Budget talks at standstill, offices close

SACRAMENTO, Calif. In his continuing efforts to pare down state government during one of California's worst budget crisis, Governor Schwarzenegger ordered all state agencies to reduce their vehicle fleet by 15 percent and to sell the surplus cars at the government garage sale next month.

It's the Governor's latest move in dealing with declining revenues that has already forced him to close most state offices for three Fridays a month, make state workers stay home unpaid and pay bills with IOUs.

Budget talks were finally set to continue late Friday, after breaking down Wednesday night.

Meanwhile, a stalled budget fix is making Pa Lor anxious. The young mother just signed up for state-funded health care for her kids, but Healthy Families stopped taking new enrollees Friday because of the budget crisis.

"What do we do if my kids get sick? How am I going to take them to the doctor? I don't have enough money to cover their healthcare," said Lor.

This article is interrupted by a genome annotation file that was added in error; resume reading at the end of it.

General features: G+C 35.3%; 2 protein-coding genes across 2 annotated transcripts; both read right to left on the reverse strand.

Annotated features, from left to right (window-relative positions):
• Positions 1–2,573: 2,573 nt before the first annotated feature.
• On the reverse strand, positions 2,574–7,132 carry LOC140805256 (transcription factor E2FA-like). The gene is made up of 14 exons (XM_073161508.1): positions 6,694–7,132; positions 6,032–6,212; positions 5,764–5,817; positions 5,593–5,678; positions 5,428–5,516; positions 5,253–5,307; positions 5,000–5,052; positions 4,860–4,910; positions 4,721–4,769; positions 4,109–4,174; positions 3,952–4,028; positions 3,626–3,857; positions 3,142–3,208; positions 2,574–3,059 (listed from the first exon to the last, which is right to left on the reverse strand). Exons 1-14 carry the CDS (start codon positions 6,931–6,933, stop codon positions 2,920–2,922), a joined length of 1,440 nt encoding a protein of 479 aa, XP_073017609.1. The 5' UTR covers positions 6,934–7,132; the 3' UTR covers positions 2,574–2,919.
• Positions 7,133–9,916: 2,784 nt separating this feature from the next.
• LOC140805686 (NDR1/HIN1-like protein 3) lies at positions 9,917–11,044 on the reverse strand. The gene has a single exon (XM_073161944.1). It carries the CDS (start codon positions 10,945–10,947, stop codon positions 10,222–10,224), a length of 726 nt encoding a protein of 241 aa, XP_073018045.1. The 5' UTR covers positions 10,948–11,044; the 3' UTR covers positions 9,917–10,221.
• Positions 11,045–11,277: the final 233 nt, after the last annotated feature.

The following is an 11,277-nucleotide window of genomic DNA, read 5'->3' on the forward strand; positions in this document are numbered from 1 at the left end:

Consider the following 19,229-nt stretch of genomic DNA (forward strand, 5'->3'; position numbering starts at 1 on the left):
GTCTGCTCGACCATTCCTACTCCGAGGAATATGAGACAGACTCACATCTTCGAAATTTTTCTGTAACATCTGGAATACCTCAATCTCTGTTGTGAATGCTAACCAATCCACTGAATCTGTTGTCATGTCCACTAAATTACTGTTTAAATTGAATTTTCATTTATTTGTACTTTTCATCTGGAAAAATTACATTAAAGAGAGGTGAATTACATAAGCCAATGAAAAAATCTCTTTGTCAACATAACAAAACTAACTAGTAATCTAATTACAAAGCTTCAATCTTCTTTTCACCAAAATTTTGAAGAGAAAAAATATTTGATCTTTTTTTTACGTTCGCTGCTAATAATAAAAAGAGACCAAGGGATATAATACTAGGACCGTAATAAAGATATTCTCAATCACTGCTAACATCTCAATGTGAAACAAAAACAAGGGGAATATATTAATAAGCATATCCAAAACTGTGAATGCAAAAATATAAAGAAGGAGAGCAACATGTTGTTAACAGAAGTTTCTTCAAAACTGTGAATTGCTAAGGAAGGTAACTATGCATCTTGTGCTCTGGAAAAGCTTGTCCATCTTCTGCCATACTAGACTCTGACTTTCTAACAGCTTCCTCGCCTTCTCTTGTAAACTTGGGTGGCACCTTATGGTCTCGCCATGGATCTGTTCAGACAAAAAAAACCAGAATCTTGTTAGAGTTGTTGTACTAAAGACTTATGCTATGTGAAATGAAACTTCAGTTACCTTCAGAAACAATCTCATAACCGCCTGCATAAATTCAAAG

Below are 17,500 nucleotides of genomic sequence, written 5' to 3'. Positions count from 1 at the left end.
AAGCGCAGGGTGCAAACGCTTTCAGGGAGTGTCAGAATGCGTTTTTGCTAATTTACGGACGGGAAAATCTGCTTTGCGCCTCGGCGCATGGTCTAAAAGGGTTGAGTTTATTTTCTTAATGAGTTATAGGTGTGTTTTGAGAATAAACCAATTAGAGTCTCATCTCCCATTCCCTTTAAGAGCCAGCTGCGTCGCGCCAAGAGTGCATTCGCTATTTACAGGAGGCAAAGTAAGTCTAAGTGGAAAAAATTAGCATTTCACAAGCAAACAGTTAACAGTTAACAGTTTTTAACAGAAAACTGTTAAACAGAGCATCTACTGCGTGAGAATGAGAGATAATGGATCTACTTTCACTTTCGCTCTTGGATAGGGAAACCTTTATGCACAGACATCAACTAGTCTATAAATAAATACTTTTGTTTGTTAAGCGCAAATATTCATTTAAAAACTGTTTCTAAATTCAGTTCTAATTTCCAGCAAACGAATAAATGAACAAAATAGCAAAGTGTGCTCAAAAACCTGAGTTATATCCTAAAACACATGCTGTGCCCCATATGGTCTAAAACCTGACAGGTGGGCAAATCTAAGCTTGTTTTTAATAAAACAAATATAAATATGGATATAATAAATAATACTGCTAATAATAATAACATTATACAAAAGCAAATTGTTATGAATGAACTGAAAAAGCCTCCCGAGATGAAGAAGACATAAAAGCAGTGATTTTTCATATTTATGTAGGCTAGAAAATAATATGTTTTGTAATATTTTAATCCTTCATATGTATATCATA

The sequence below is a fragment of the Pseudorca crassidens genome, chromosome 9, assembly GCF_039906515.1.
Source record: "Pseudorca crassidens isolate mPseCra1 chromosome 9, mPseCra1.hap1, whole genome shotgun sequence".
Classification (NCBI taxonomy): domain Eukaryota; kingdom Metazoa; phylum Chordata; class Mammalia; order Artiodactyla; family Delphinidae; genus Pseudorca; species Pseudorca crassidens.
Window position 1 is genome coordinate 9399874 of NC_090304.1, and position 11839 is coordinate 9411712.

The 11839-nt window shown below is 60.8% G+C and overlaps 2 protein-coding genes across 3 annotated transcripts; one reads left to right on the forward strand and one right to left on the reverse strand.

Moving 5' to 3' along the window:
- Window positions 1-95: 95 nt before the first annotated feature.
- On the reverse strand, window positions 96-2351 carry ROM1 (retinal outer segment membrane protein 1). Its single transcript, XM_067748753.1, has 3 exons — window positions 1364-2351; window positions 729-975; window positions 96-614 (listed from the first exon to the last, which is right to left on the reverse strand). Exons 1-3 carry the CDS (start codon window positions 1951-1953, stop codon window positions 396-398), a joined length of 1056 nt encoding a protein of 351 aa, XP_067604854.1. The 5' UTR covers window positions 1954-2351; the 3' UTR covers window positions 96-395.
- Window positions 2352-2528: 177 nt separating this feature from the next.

For the first time since its inception, Healthy Families has to turn away kids. It's estimated nearly a thousand uninsured kids a day will lose access to healthcare.

There's anxiety, too, here at this gathering of city and county leaders.

They are furious at word Sacramento is going to take or borrow as much as $5 billion, not $2 billion in property tax money, redevelopment funds and gas-tax money money local governments were desperately counting on.

"That means we're going to have to contend with that big hole in the budget, and try to figure out how we're going to keep our libraries open, keep our parks open for our kids all summer and also keep firefighters and police officers on the streets," said L.A. City Councilman Tony Cardenas.

Lawmakers were suppose to begin their month long summer recess on Friday, that has now been postponed.

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